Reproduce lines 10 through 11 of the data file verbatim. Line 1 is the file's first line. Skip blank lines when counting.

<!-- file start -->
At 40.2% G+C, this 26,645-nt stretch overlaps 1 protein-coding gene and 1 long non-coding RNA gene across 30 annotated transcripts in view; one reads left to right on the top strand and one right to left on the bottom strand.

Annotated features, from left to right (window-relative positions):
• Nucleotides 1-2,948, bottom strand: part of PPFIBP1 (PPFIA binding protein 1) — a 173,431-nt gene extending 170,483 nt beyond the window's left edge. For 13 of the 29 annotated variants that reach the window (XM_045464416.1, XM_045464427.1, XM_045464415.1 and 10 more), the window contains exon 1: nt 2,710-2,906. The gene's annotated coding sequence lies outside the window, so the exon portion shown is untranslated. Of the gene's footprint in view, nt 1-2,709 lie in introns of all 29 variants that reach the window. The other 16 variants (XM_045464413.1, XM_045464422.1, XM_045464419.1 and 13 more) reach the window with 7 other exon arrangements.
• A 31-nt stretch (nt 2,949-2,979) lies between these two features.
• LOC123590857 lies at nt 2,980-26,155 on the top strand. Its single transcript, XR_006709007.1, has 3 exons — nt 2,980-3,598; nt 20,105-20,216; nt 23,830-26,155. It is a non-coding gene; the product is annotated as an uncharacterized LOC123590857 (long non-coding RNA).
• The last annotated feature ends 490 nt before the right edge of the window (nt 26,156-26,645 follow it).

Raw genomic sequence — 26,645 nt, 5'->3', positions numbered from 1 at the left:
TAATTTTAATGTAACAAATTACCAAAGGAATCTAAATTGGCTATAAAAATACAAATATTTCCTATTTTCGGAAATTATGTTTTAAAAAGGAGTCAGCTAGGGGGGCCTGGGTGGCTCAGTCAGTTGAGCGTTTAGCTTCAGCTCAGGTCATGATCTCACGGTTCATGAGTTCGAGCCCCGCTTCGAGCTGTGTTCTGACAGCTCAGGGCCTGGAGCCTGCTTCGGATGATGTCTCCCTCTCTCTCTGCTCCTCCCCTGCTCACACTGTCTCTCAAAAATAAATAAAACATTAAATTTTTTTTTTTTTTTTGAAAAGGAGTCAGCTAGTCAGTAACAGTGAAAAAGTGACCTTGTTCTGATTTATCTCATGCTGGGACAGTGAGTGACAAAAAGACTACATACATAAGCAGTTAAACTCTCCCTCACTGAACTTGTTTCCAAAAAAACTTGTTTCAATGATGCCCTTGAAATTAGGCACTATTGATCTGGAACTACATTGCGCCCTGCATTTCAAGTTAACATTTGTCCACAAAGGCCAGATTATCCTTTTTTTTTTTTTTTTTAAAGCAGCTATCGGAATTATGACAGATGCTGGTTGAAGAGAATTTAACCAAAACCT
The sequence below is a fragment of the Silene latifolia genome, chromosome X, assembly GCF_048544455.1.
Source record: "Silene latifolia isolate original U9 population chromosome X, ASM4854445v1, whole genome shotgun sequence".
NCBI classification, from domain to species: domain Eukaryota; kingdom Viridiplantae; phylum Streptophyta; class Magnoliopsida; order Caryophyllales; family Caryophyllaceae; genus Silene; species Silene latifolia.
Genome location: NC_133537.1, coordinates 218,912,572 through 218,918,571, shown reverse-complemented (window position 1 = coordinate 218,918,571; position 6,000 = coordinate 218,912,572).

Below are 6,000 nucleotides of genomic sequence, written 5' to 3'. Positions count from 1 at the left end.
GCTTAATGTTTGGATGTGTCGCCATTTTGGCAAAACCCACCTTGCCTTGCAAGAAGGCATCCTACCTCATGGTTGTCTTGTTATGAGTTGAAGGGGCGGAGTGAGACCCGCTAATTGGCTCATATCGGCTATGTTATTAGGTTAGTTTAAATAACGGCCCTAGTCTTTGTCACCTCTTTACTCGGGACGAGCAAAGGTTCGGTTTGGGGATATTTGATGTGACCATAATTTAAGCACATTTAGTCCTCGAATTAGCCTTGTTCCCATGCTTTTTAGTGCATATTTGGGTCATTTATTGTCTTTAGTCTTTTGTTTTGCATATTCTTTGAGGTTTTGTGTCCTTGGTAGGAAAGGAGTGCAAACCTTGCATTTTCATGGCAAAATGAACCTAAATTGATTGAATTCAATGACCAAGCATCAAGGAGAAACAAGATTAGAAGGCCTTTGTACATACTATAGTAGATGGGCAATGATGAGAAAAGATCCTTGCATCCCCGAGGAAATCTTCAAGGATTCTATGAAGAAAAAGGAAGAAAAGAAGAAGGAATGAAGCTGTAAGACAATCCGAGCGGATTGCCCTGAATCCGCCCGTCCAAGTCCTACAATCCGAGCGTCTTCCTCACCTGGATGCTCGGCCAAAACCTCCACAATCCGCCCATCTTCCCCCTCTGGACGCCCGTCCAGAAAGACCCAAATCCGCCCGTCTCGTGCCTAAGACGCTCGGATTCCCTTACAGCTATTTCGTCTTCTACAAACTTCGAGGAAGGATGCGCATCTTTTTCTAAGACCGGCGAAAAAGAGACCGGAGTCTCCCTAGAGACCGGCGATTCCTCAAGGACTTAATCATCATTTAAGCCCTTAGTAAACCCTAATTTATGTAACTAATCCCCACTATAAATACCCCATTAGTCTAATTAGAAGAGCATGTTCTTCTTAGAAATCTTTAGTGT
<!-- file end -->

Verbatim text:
Source record: "Silene latifolia isolate original U9 population chromosome X, ASM4854445v1, whole genome shotgun sequence".
NCBI classification, from domain to species: domain Eukaryota; kingdom Viridiplantae; phylum Streptophyta; class Magnoliopsida; order Caryophyllales; family Caryophyllaceae; genus Silene; species Silene latifolia.